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It is obvious that LeBron James have a much higher percentage of fast twitch muscles compared to an average person. This means that an average person has a higher percentage of slow twitch muscles. Fast twitch muscles will tire out faster than slow twitch muscles.

So why would LeBron James still have more stamina than an average person?

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I think this question has more to do with why a person with a lot of fast-twitch muscle types have higher stamina. Especially if you pair it with this question.

First, there are actually three types of muscle fibers. Type 1 (slow-twitch), type 2a (fast-twitch), and Type 2b (super-fast-twitch. Also called Type 2x). Type 2a is kind of an in between between Type 1 and Type 2b. (There's also a Type 2a/2x but that's not really important for the question).

While this doesn't have anything to do with Lebron James or basketball specifically, there was a study that compared muscle fiber types of Olympic Weightlifters. They studied 21 athletes that combined were in

3 Olympic Games, 19 World Championships, 11 Pan American Championships, 49 National Championships, 32 American Opens, 8 University National Championships, and 25 Junior World/Pan American/National Championships. Participants also held 25 national records and >170 national/international medals either at the time of the study or in the past.

So these were top-tier athletes.

What they found was their muscle composition was around 23% Type 1, 67% Type 2a, and 6% Type 2b.

So, the takeaway as it's related to this question is that athletes don't just train a single muscle fiber type. They train all muscle fiber types with an emphasis on a particular one. If weightlifters didn't train slow-twitch muscle fibers, then the percentages would be closer to 0% as the Type 2 overtook.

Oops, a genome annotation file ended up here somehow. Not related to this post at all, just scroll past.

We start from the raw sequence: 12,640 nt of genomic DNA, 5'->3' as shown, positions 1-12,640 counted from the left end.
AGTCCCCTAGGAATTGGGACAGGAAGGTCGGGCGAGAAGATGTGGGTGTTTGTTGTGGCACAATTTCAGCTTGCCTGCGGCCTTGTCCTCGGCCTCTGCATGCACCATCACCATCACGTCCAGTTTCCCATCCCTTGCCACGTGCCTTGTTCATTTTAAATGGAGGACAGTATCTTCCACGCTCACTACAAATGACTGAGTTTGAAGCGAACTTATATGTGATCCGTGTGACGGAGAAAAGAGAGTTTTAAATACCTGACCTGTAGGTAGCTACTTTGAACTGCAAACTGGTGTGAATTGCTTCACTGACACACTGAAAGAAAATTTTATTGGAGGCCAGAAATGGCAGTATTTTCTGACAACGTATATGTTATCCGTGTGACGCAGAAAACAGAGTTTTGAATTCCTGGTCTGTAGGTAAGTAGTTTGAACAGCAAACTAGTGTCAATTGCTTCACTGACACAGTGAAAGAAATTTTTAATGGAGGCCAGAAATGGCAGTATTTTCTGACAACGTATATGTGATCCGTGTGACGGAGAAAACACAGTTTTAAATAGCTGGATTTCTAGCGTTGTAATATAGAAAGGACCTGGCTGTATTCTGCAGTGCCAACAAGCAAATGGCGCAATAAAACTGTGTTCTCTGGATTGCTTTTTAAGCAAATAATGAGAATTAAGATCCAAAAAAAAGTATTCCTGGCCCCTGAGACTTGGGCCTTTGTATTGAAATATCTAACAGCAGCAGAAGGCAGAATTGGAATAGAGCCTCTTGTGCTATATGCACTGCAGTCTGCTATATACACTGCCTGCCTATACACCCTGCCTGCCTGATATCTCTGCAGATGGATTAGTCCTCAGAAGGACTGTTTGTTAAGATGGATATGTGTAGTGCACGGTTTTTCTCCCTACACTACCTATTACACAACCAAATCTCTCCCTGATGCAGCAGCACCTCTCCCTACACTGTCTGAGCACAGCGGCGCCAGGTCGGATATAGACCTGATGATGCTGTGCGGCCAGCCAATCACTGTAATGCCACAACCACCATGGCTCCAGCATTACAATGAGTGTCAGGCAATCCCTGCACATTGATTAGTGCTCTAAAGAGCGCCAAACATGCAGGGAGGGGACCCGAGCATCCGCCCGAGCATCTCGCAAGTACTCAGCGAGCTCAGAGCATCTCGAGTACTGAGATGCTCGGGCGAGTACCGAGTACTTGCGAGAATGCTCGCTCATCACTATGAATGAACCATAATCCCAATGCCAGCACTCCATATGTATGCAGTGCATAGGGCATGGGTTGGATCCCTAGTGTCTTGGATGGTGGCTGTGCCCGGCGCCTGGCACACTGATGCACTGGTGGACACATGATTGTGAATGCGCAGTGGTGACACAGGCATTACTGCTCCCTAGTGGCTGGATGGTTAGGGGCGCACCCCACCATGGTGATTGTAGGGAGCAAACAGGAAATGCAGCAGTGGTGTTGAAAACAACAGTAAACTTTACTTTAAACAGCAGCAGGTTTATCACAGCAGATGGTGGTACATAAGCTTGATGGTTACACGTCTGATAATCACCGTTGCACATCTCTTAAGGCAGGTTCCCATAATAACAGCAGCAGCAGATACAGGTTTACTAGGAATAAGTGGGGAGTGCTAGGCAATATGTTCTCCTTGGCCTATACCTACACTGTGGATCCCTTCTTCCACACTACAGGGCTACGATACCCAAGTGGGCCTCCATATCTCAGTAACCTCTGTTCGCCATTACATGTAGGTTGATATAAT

Specifically for basketball players like LeBron James, they run fast, but they're not sprinting at full speed every second of the game. They play basketball for many hours a day in addition to any sort of supplemental drills and training they do outside of basketball. That is going to train far more Type 1 and Type 2a muscle fibers which are necessary to perform for very long durations.

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  • The muscle fibre type proportions that you cite were measured are the single fibre (SF) distribution results, comparing the number of fibres of each type present as a proportion of the total number of fibres present, rather than the proportion of muscle volume or area taken up by each fibre type. This means that these distributions are a result of their genetics rather than their training, as training is generally accepted as only causing hypertrophy (increase in the size of muscle fibres) and not hyperplasia (increase in the number of muscle fibres), meaning training couldn't alter SF type %. Feb 12 at 3:03
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I imagine it has something to do with him being a full-time professional athlete with multiple full-time coaches optimizing his training.

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